Christophe Plantin, the French-born, Antwerp-based Gutenberg
No other Belgian has left his mark on the publishing world quite like Christophe Plantin did. The French born Antwerp resident is without doubt the most influential European printer after Johannes Gutenberg. Schools and publishers in Belgium still carry his name today.
Fair's fair. Christophe Plantin is an adopted Belgian. He was born in 1520 in the French municipality of Saint-Aventin near Tours. He grew up there in a modest and not too fortunate family. Plantin was fifteen when he saw his father for the last time, and a few years later he lost his mother to the plague. Without any support from home, he travelled around various French cities looking for work in the printing industry. Plantin finally arrived in Antwerp in 1550 as a bookbinder, along with his wife. Despite his training in the printing and bookbinding guild, he first had to complete several years in the luxury industry.
It was only when Plantin was commissioned to bind the municipal administration for Antwerp that his career began to take off. In the subsequent years, he opened his own shop which he called The Golden Compass. Its emblem was a compass held by a divine hand. Plantin chose the Latin phrase ‘labore et constantia’ (‘by labour and constancy’) as the text to accompany the logo. This motto would be the central theme all throughout his career. Starting from nothing, Plantin worked with admirable vigour and discipline to become the personal printer of King Philip II. The King commissioned Plantin to print the so-called Biblia Polyglotta, a multi-lingual bible with a different font for each language.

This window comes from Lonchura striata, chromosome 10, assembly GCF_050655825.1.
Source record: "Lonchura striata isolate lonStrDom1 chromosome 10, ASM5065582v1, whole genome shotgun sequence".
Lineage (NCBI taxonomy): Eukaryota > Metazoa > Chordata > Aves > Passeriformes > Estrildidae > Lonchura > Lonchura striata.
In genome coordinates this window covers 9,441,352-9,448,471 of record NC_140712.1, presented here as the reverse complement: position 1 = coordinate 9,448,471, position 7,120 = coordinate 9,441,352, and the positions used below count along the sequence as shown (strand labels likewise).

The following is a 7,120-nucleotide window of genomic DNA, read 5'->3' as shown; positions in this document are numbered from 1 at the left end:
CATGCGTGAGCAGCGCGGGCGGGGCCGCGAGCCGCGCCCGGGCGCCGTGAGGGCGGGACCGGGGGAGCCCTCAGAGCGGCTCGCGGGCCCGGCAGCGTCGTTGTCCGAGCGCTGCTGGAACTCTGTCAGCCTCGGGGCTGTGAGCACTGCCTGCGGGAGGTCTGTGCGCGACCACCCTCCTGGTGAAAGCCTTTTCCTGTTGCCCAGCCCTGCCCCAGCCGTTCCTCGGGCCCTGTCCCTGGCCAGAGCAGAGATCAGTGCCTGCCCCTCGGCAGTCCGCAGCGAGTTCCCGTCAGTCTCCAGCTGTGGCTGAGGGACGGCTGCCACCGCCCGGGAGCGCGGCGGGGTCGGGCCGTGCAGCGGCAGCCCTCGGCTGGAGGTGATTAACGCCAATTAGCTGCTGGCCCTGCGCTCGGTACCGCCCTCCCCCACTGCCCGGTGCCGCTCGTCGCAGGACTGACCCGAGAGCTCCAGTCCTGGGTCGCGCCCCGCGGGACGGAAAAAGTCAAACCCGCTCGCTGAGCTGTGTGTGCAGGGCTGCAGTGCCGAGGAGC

By extending his relations, Plantin worked very prudently and also opportunistically. During the Iconoclastic Fury of 1566, he supported Spain and even worked in the service of the Duke of Alba. When the Spanish Fury also broke out in Antwerp, Plantin cut his losses and moved to the Dutch town of Leiden for almost ten years, where he worked as a printer at the university. He finally returned to Antwerp, where he died in 1589. At the time, Plantin was the most important printer of religious, liturgical and humanist works.
Since only Plantin's daughters were still alive, it wasn't obvious who would continue the printing house. Eventually, Plantin had chosen one of his sons-in-law, Jan Moretus, to manage the printing house after his death. Moretus also had French roots. He carried on Plantin's work, and the printing house continued to be a meeting place for all kinds of humanists right up until the 19th century. Today, the old printing house has become the Plantin-Moretus Museum. In 2005, it was the first museum to be designated as a UNESCO World Heritage Site. Visitors from all over the world can now discover how Plantin further refined Gutenberg's art of book printing.